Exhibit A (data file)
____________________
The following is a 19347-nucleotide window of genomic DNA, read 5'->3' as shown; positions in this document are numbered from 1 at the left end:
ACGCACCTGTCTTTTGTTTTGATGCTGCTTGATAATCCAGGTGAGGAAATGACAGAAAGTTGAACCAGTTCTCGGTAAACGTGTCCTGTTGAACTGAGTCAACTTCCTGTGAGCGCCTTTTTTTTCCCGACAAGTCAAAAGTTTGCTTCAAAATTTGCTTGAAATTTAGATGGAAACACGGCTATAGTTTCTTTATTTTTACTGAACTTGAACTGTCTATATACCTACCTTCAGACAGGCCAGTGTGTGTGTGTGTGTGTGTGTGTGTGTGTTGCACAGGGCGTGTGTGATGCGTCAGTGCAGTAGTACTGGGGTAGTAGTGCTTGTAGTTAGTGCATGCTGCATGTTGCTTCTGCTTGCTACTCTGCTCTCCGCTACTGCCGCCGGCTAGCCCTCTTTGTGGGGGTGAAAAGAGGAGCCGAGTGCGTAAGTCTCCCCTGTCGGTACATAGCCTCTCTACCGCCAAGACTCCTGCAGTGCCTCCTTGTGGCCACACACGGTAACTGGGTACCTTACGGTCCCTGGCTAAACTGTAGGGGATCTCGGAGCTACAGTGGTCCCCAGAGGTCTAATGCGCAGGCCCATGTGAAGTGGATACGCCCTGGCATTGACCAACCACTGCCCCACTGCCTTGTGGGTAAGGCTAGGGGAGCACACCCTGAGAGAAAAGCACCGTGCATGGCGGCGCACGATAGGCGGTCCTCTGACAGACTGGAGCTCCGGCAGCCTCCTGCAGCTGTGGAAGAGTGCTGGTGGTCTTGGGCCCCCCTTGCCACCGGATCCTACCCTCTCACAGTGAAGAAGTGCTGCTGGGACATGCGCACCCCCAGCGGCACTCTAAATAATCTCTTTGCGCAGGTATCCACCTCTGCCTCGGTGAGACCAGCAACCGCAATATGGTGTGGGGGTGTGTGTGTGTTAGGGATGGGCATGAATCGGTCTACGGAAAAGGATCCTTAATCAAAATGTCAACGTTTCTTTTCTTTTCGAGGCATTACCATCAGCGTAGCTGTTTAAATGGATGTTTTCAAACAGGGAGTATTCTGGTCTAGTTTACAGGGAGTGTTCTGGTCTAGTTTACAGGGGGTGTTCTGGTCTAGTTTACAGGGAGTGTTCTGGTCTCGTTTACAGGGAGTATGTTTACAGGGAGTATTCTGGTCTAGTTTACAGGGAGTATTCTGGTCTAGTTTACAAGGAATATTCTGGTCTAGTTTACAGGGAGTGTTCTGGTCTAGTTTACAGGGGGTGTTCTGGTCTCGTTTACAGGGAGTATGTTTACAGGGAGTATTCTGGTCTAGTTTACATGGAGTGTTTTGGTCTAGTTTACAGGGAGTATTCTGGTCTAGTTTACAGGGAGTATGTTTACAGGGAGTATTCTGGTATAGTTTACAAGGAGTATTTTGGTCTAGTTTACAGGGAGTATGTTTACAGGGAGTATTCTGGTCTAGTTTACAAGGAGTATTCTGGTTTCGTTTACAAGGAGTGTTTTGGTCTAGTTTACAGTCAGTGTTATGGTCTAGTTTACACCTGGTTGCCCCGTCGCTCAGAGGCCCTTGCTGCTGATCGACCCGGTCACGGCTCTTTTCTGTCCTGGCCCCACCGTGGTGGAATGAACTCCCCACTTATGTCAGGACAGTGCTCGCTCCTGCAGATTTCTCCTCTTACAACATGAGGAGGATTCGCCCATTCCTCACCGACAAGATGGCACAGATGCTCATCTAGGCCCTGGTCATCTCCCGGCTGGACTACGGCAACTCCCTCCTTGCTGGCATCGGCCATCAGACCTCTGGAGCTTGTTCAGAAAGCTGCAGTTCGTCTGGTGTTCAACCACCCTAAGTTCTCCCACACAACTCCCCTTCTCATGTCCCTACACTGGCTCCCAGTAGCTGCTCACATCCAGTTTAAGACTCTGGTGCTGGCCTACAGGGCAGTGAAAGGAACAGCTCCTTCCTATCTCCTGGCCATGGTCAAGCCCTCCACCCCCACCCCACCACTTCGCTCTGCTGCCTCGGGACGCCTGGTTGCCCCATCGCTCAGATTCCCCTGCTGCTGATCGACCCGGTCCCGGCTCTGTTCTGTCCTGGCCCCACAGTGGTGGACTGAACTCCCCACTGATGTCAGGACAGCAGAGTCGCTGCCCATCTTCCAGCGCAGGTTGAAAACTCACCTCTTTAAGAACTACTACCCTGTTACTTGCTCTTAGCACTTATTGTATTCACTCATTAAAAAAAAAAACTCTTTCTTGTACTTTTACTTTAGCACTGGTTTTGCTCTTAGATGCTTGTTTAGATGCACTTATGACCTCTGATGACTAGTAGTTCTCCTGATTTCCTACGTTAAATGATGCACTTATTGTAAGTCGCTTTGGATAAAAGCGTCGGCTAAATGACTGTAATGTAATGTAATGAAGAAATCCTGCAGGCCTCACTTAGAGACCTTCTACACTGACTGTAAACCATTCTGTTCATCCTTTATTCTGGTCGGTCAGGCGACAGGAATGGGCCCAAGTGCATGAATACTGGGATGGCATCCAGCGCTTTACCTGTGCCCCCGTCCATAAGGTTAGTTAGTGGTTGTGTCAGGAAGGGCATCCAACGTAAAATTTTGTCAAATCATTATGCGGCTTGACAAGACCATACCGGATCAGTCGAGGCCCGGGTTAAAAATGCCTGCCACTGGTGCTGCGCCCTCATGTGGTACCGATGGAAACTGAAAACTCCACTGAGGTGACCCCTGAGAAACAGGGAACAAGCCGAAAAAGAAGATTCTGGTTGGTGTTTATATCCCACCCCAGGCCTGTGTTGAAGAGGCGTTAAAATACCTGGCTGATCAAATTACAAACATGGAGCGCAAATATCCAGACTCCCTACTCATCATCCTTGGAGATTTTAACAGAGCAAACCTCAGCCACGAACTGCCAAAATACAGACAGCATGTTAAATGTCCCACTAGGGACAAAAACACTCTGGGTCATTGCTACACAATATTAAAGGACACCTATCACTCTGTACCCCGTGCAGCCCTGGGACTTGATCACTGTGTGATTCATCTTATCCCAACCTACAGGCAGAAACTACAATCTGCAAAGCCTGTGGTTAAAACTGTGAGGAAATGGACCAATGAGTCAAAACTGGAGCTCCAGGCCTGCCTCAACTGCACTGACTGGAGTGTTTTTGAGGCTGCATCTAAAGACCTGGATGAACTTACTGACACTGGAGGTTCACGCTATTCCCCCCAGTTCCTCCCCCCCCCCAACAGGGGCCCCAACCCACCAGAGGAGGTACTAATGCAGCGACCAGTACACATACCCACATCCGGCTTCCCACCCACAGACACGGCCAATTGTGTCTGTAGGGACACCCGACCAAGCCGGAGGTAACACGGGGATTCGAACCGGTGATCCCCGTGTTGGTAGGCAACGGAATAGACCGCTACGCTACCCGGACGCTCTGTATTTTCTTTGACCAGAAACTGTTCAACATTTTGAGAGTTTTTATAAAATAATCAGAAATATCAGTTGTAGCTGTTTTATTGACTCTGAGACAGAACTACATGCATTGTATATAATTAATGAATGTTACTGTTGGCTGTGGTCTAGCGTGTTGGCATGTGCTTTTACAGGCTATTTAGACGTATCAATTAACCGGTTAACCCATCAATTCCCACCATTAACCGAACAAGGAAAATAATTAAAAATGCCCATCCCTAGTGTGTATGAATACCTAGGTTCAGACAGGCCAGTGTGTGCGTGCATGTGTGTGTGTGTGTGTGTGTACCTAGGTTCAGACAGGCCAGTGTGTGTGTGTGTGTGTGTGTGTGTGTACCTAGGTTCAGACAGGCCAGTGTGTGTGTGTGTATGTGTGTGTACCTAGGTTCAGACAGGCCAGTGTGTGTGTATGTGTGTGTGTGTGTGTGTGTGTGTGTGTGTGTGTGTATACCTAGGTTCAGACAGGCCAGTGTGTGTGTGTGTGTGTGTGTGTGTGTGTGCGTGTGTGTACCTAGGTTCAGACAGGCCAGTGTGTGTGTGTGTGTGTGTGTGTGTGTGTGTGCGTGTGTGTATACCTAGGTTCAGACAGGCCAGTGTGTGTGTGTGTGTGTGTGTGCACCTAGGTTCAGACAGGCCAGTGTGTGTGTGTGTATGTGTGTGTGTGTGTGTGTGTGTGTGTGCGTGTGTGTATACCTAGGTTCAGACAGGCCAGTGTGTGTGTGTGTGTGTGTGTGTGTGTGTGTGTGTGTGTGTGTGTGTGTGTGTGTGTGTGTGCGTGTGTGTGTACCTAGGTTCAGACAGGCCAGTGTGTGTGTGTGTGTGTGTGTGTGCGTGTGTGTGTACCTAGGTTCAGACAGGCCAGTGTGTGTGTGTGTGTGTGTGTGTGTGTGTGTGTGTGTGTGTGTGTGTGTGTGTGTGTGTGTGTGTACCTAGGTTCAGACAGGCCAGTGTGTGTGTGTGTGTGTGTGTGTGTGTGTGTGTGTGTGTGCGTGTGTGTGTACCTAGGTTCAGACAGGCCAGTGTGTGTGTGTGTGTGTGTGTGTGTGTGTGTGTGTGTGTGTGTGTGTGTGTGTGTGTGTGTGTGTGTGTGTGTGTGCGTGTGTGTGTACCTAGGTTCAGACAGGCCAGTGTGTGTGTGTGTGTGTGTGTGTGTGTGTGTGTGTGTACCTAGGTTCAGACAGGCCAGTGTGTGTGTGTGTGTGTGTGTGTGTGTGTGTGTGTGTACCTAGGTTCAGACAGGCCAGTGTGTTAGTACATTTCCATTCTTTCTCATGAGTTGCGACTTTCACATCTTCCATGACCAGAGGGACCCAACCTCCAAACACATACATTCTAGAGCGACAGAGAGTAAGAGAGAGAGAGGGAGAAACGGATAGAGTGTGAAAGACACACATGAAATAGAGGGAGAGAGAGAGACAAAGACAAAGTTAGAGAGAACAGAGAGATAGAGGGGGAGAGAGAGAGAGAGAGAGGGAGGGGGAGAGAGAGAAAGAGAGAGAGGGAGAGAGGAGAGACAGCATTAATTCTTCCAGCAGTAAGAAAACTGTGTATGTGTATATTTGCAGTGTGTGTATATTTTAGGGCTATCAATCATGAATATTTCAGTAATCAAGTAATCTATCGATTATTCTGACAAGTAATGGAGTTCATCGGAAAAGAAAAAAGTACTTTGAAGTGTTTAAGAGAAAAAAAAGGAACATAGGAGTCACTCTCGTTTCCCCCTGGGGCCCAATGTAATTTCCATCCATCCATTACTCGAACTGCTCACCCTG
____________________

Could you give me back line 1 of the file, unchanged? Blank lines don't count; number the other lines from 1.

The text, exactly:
The following is a 19347-nucleotide window of genomic DNA, read 5'->3' as shown; positions in this document are numbered from 1 at the left end: